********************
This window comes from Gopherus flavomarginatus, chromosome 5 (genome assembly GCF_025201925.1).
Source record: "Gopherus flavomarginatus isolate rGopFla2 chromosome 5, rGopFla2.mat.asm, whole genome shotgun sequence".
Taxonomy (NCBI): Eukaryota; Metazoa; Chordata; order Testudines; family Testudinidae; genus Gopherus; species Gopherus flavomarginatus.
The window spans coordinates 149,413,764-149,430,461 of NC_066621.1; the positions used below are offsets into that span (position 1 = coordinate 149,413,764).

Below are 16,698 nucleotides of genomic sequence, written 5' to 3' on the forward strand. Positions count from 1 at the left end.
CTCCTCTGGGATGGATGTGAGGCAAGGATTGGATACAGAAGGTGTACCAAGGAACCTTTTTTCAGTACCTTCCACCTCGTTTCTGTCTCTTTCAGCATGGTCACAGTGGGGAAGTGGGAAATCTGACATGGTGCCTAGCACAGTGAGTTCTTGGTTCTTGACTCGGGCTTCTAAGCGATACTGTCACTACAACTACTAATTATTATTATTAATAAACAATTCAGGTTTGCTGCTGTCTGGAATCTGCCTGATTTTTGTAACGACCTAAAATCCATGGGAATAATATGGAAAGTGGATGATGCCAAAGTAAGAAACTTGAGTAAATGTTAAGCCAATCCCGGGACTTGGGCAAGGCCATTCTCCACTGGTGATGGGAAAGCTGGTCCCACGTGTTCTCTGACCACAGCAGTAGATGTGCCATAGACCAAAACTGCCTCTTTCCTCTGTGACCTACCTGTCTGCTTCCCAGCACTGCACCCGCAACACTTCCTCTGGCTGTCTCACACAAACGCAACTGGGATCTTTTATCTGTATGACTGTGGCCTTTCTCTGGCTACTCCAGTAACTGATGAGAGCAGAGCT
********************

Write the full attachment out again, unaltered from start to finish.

This window comes from Gopherus flavomarginatus, chromosome 5 (genome assembly GCF_025201925.1).
Source record: "Gopherus flavomarginatus isolate rGopFla2 chromosome 5, rGopFla2.mat.asm, whole genome shotgun sequence".
Taxonomy (NCBI): Eukaryota; Metazoa; Chordata; order Testudines; family Testudinidae; genus Gopherus; species Gopherus flavomarginatus.
The window spans coordinates 149,413,764-149,430,461 of NC_066621.1; the positions used below are offsets into that span (position 1 = coordinate 149,413,764).

Below are 16,698 nucleotides of genomic sequence, written 5' to 3' on the forward strand. Positions count from 1 at the left end.
CTCCTCTGGGATGGATGTGAGGCAAGGATTGGATACAGAAGGTGTACCAAGGAACCTTTTTTCAGTACCTTCCACCTCGTTTCTGTCTCTTTCAGCATGGTCACAGTGGGGAAGTGGGAAATCTGACATGGTGCCTAGCACAGTGAGTTCTTGGTTCTTGACTCGGGCTTCTAAGCGATACTGTCACTACAACTACTAATTATTATTATTAATAAACAATTCAGGTTTGCTGCTGTCTGGAATCTGCCTGATTTTTGTAACGACCTAAAATCCATGGGAATAATATGGAAAGTGGATGATGCCAAAGTAAGAAACTTGAGTAAATGTTAAGCCAATCCCGGGACTTGGGCAAGGCCATTCTCCACTGGTGATGGGAAAGCTGGTCCCACGTGTTCTCTGACCACAGCAGTAGATGTGCCATAGACCAAAACTGCCTCTTTCCTCTGTGACCTACCTGTCTGCTTCCCAGCACTGCACCCGCAACACTTCCTCTGGCTGTCTCACACAAACGCAACTGGGATCTTTTATCTGTATGACTGTGGCCTTTCTCTGGCTACTCCAGTAACTGATGAGAGCAGAGCT